|Trapped: Inside Libya’s Detention Centres, UNICEF https://blogs.unicef.org/blog/libyan-detention-centres/|
Unheard Voices, Lost Humanity.
Angela Kan, MPA Student
“I escaped Somalia because I am gay, but now I’m trapped in Libya. At home they will shoot me because in Somalia, it is not allowed to be LGBT. In Libya they will also shoot me, because it’s like Somalia. Maybe it’s even worse...” If you continue to read Ali Ibrahim’s story, a first-hand account of the torture he experienced at the hands of people smugglers in Libya, you will learn that he attempted the perilous sea crossing from Libya to Italy twice, only to be intercepted and returned to Libyan detention centers. In detention he was unsafe to disclose his sexual orientation, even to UNHCR staff, based on a well-grounded fear of discrimination and violent recourse. Libya remains an extremely dangerous place for people of foreign origin, women, men and children alike, and especially dangerous for LGBT people. According to Amnesty International’s report entitled Between the Devil and the Deep Blue Sea, “refugees and migrants [in Libya] are routinely exposed to horrendous abuses by Libyan officials, armed groups, and criminal gangs. They suffer torture and other ill treatment and arbitrary detention in appalling conditions, extortion, forced labor and killings – inflicted with total impunity.” Despite this, the EU and Italy continue to pursue cooperation with the Libyan Coast Guard and other Libyan actors to intercept asylum seekers crossing by boat, with the goal of returning asylees to Libya and reducing the number of arrivals in Europe. What this is actually achieving, however, is it to ensure that women, children, and men are trapped in an endless cycle of abuse.
Ali Ibrahim’s story is a stark illustration of some of the issues facing refugees and asylum seekers around the world, issues I learned about in Rome, as a student of the USF’s Academic Global Immersion program on refugee service management. Throughout our time in Rome we reflected on the intersection of storytelling, culture, systems and power. From how storytelling can be a valuable tool to create empathy and spark action toward change. To how conservative efforts have successfully built a narrative around fear and exclusion; how the media has perpetuated these damaging narratives; and how this has impacted public opinion and ultimately public policy. Policies that stand not only in the way of human rights, but in the way of human dignity. The Ethical Journalism Network, a global campaign promoting good governance and ethical conduct in media, reported that journalists often fail to tell the full story and routinely fall into propaganda traps laid by politicians. Others have discussed the lack of preparedness among journalists to accurately and ethically report on the issues faced by refugees and asylees, including UNESCO’s article that suggests unprepared journalists often reduce refugees to one of two stories, a (male) threat or a group of victims, perpetuating a limited and divisive narrative.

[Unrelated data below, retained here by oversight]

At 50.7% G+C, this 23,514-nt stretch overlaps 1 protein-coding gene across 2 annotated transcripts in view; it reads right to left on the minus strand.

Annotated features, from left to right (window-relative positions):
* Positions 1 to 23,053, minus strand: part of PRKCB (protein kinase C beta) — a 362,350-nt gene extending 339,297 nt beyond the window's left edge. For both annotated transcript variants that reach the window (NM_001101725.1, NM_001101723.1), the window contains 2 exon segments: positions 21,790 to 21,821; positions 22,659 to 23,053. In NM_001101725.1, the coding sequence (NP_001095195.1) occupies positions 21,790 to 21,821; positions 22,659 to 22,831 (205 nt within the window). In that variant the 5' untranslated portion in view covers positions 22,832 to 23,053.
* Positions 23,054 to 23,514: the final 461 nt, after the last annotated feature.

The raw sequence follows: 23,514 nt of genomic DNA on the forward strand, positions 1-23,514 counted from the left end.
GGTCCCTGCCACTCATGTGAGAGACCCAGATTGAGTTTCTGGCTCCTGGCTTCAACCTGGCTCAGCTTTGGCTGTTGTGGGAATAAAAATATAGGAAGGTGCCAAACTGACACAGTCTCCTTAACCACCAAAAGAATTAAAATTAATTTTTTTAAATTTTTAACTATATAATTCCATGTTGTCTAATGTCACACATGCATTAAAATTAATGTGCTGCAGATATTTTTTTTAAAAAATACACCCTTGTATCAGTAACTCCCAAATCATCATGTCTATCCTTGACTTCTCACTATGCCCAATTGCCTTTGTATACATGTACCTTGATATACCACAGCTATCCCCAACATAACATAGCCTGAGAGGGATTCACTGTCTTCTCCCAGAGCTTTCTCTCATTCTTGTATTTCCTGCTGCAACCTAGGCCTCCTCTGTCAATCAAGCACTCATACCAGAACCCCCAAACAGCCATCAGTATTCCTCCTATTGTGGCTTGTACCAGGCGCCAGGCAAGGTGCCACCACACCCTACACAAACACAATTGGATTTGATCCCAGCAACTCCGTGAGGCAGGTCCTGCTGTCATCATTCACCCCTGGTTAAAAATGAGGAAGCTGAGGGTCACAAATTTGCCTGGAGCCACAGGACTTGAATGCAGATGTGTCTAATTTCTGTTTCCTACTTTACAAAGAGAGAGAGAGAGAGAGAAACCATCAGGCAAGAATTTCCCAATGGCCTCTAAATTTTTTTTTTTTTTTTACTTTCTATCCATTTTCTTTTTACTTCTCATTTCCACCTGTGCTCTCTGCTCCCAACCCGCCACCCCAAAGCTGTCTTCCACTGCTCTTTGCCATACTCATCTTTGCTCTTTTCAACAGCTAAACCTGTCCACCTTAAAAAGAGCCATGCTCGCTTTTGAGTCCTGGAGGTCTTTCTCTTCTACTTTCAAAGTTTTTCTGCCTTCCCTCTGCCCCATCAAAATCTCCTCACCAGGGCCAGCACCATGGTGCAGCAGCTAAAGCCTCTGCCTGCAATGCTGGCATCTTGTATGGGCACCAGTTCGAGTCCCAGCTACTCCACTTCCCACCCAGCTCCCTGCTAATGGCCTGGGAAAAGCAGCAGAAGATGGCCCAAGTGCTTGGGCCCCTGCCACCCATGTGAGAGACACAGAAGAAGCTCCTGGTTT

Through first-hand stories like Ali Ibrahim’s, we vividly and immediately understand the intersection of vulnerabilities that exist – such as asylee and sexual minority – and how these vulnerabilities are exacerbated by policies such as the deal between Italy and Libya. Hearing directly from refugees can help emphasize the urgency in the work without fueling a sensational “crisis” narrative that perpetuates fear and an increasingly conservative approach. While it is important for journalists to understand that media coverage shapes refugees’ daily experiences, at an individual level, you and I must seek and support the voices of refugees and asylees to build compassion and understanding, and perpetuate change. I believe we can challenge ourselves and our circles of community to dig deeper, learn more, and listen better. After all, it is our shared humanity and the voices of the most vulnerable, that are at grave risk.